Summary: Abram and Sarai are desperate for an heir. So desperate, in fact, that they are willing to try anything...and, do. As life spins out of control the impact of their poor choices affects more than just their own relationship. But, God shows up as a searching and seeking God.

A Runaway Is Found, A Poor Decision Is Exposed, And Faithful People are Tested.

Text: Genesis 16: 1-16

16 Sarai, Abram’s wife, hadn’t yet produced a child. She had an Egyptian maid named Hagar. Sarai said to Abram, “God has not seen fit to let me have a child. Sleep with my maid. Maybe I can get a family from her.” Abram agreed to do what Sarai said.

3–4 So Sarai, Abram’s wife, took her Egyptian maid Hagar and gave her to her husband Abram as a wife. Abram had been living ten years in Canaan when this took place. He slept with Hagar and she got pregnant. When Hagar learned she was pregnant, she looked down on her mistress.

5 Sarai told Abram, “It’s all your fault that I’m suffering this abuse. I put my maid in bed with you and the minute she knows she’s pregnant, she treats me like I’m nothing. May God decide which of us is right.”

6 “You decide,” said Abram. “Your maid is your business.”

Sarai was abusive to Hagar and Hagar ran away.

7–8 An angel of God found her beside a spring in the desert; it was the spring on the road to Shur. He said, “Hagar, maid of Sarai, what are you doing here?”

She said, “I’m running away from Sarai my mistress.”

–12 The angel of God said, “Go back to your mistress. Put up with her abuse.” He continued, “I’m going to give you a big family, children past counting.

From this pregnancy, you’ll get a son: Name him Ishmael;

for God heard you, God answered you.

He’ll be a bucking bronco of a man,

a real fighter, fighting and being fought,

Always stirring up trouble,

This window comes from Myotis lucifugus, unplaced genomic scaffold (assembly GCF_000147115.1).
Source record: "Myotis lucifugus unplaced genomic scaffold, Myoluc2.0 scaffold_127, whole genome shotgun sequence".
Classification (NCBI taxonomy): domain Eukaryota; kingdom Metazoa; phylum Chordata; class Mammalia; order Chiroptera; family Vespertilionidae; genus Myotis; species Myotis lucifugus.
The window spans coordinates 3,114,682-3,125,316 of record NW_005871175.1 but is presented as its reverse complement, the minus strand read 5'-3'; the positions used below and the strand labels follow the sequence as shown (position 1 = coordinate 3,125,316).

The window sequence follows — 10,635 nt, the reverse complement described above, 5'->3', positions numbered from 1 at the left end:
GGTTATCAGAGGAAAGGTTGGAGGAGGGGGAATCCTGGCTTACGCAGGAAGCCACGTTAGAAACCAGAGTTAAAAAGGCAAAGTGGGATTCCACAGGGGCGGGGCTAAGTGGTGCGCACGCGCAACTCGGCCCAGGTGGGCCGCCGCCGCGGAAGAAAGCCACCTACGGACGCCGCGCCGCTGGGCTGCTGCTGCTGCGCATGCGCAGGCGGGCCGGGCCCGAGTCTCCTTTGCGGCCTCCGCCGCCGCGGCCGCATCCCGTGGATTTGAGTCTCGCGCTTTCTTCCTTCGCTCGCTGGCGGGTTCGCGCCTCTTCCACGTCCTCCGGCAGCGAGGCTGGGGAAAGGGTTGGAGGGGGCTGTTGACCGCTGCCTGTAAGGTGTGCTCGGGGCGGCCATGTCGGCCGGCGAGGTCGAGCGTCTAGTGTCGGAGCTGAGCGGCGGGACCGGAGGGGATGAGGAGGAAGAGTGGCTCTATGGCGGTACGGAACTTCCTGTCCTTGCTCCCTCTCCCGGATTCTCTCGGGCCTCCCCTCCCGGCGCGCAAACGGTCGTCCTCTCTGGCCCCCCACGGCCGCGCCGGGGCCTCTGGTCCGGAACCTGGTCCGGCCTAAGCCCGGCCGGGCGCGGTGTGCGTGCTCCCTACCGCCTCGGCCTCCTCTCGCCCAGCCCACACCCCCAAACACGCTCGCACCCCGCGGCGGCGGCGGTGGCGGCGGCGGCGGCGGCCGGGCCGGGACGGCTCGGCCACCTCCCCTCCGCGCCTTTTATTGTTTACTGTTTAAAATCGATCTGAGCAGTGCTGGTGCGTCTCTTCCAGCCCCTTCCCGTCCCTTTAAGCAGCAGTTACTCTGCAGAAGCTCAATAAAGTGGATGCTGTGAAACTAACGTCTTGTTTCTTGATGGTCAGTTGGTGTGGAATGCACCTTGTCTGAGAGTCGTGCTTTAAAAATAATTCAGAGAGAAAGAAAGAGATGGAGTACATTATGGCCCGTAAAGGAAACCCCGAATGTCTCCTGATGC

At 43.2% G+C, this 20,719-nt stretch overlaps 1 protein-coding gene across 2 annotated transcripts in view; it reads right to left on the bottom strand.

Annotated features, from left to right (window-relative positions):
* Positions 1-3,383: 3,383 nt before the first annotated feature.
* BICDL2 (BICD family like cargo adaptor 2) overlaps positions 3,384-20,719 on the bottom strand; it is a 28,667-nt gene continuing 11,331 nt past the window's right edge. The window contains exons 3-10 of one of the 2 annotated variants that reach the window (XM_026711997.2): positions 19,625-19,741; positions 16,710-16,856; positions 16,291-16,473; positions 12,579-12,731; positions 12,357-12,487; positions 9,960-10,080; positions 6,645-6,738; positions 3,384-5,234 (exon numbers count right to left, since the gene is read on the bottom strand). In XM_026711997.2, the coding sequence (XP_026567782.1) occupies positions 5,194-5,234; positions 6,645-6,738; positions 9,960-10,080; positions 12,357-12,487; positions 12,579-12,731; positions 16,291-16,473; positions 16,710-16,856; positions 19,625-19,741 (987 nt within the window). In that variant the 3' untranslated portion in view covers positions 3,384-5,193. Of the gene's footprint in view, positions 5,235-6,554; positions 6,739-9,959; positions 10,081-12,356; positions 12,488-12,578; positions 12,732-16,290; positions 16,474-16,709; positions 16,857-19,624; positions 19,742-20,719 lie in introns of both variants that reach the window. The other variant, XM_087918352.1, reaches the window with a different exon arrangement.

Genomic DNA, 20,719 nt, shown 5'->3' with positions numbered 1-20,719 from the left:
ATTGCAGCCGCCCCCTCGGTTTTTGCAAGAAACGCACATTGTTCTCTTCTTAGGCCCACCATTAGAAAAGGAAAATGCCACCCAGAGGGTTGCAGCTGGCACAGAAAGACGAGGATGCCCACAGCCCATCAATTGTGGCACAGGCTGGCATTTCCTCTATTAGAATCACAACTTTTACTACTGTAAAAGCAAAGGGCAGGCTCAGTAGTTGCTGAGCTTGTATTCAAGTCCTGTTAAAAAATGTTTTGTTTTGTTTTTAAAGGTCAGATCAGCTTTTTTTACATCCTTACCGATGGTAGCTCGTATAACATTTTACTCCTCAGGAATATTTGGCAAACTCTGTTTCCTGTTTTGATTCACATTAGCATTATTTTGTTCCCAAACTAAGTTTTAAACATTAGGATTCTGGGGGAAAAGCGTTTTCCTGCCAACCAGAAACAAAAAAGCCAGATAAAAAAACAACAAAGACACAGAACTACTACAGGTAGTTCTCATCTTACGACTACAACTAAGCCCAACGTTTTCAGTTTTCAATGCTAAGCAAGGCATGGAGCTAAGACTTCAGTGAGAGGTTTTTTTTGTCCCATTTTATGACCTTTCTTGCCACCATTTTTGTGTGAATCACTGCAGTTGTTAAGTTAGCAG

always at odds with his family.”

13 She answered God by name, praying to the God who spoke to her, “You’re the God who sees me!

“Yes! He saw me; and then I saw him!”

14 That’s how that desert spring got named “God-Alive-Sees-Me Spring.” That spring is still there, between Kadesh and Bered.

15–16 Hagar gave Abram a son. Abram named him Ishmael. Abram was eighty-six years old when Hagar gave him his son, Ishmael.

Peterson, Eugene H. The Message: The Bible in Contemporary Language. Colorado Springs, CO: NavPress, 2005. Print.


We live in an interesting time.

Silicone Valley’s Frearsome Five (Apple, Microsoft, Amazon, Google, and Facebook) have a greater place in our lives than God, or His Word! When was the last time you had to tell your teenagers, "Put down that Bible! I want your attention right now!" ?

It is a time when knowledge of popular culture overshadows critical thinking about the important issues in life.

A time when many of our young people retreat from reality to live lives of fantasy in role playing computer games…but, are unable to accomplish very much in real life. They may save the universe in Warcraft, but are unable to be productive in day-to-day life.

A time when people’s deepest secrets, most astonishing desires, most embarrassing life problems, and most intimate details of their lives are the fodder for afternoon television.

Our text this morning has it all…deceit, accusations, a pregnant house-maid, an angry wife, and a runaway who finds God.

Reading text you almost expect to hear a T.V. presenter’s voice: ABRAHAM, YOU ARE THE FATHER. -OR- The lie detector determined, THAT WAS A LIE…

Put Abram and Sarai in designer clothes…give them a cellphone…a huge house on the hillside…a net worth in the billions of dollars…and, we can see they were the Bill and Melinda Gates of their world.

Modernity isn’t everything its cracked up to be…in fact, human nature hasn’t changed all that much from ancient times…

What lessons can we learn from the experience of Abram, Sarai, and Hagar? Are there warnings about the issues of life we should heed? Are there any unexpected blessings?

There are five things I want for us to take away from this text.

When you fail to trust the Lord, your troubles multiply.

At age 75—when the promises of Genesis 15 were made to Abram—Abram had hope. Sarai, his wife had lost hope of having a child long ago…but, Abram had hope.

At age 85—when the drama of chapter 16 begins to unfold—Abram had lost hope as well.

Let’s be clear: Abram and Sarai were not bad people. They were desperate people. Desperate people in desperate situations do desperate things. They were desperate for an heir. They were willing to do almost anything to have a child in their family…who would inherit their name and riches…and, continue to build a nation.

Desperate people in desperate situations do desperate things.

We can relate to this.

Most parents can relate to the feeling of desperation; is there anything you wouldn’t do to keep your children from starving? Or from being the victim of violence?

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